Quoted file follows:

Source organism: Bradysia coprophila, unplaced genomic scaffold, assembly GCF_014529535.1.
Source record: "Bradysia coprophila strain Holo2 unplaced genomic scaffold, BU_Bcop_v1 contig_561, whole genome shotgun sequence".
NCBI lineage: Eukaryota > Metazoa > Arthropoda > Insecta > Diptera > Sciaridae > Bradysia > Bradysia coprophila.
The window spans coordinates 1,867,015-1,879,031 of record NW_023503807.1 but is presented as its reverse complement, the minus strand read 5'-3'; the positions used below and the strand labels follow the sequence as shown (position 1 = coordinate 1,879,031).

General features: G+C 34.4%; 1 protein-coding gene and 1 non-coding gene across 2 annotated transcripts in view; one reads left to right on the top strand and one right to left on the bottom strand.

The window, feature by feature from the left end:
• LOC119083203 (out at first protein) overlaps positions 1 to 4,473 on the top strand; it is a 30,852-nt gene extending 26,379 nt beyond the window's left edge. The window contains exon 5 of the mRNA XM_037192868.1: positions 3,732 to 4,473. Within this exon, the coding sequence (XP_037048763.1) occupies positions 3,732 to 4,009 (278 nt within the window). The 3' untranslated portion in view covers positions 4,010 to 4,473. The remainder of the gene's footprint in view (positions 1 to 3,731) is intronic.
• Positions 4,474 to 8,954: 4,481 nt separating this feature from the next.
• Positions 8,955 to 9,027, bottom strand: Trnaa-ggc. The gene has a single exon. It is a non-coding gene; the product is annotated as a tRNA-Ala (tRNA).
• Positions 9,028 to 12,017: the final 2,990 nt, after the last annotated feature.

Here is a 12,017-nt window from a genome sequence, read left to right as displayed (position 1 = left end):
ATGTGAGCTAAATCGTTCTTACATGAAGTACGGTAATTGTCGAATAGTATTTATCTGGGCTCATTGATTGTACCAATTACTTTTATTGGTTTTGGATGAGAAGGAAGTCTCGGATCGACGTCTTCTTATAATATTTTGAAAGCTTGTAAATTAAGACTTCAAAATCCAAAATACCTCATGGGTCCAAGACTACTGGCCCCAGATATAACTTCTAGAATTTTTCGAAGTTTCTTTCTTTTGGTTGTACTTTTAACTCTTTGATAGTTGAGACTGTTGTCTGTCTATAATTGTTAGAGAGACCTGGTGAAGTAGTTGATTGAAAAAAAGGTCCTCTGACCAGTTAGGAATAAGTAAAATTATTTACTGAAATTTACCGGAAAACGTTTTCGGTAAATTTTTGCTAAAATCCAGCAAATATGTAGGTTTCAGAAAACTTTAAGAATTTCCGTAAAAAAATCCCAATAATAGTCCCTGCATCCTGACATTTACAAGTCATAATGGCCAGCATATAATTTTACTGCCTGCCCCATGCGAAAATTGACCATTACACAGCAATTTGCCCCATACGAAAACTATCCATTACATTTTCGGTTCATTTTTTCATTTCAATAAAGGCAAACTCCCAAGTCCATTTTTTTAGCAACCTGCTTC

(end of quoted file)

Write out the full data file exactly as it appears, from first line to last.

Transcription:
Source organism: Bradysia coprophila, unplaced genomic scaffold, assembly GCF_014529535.1.
Source record: "Bradysia coprophila strain Holo2 unplaced genomic scaffold, BU_Bcop_v1 contig_561, whole genome shotgun sequence".
NCBI lineage: Eukaryota > Metazoa > Arthropoda > Insecta > Diptera > Sciaridae > Bradysia > Bradysia coprophila.
The window spans coordinates 1,867,015-1,879,031 of record NW_023503807.1 but is presented as its reverse complement, the minus strand read 5'-3'; the positions used below and the strand labels follow the sequence as shown (position 1 = coordinate 1,879,031).

General features: G+C 34.4%; 1 protein-coding gene and 1 non-coding gene across 2 annotated transcripts in view; one reads left to right on the top strand and one right to left on the bottom strand.

The window, feature by feature from the left end:
• LOC119083203 (out at first protein) overlaps positions 1 to 4,473 on the top strand; it is a 30,852-nt gene extending 26,379 nt beyond the window's left edge. The window contains exon 5 of the mRNA XM_037192868.1: positions 3,732 to 4,473. Within this exon, the coding sequence (XP_037048763.1) occupies positions 3,732 to 4,009 (278 nt within the window). The 3' untranslated portion in view covers positions 4,010 to 4,473. The remainder of the gene's footprint in view (positions 1 to 3,731) is intronic.
• Positions 4,474 to 8,954: 4,481 nt separating this feature from the next.
• Positions 8,955 to 9,027, bottom strand: Trnaa-ggc. The gene has a single exon. It is a non-coding gene; the product is annotated as a tRNA-Ala (tRNA).
• Positions 9,028 to 12,017: the final 2,990 nt, after the last annotated feature.

Here is a 12,017-nt window from a genome sequence, read left to right as displayed (position 1 = left end):
ATGTGAGCTAAATCGTTCTTACATGAAGTACGGTAATTGTCGAATAGTATTTATCTGGGCTCATTGATTGTACCAATTACTTTTATTGGTTTTGGATGAGAAGGAAGTCTCGGATCGACGTCTTCTTATAATATTTTGAAAGCTTGTAAATTAAGACTTCAAAATCCAAAATACCTCATGGGTCCAAGACTACTGGCCCCAGATATAACTTCTAGAATTTTTCGAAGTTTCTTTCTTTTGGTTGTACTTTTAACTCTTTGATAGTTGAGACTGTTGTCTGTCTATAATTGTTAGAGAGACCTGGTGAAGTAGTTGATTGAAAAAAAGGTCCTCTGACCAGTTAGGAATAAGTAAAATTATTTACTGAAATTTACCGGAAAACGTTTTCGGTAAATTTTTGCTAAAATCCAGCAAATATGTAGGTTTCAGAAAACTTTAAGAATTTCCGTAAAAAAATCCCAATAATAGTCCCTGCATCCTGACATTTACAAGTCATAATGGCCAGCATATAATTTTACTGCCTGCCCCATGCGAAAATTGACCATTACACAGCAATTTGCCCCATACGAAAACTATCCATTACATTTTCGGTTCATTTTTTCATTTCAATAAAGGCAAACTCCCAAGTCCATTTTTTTAGCAACCTGCTTC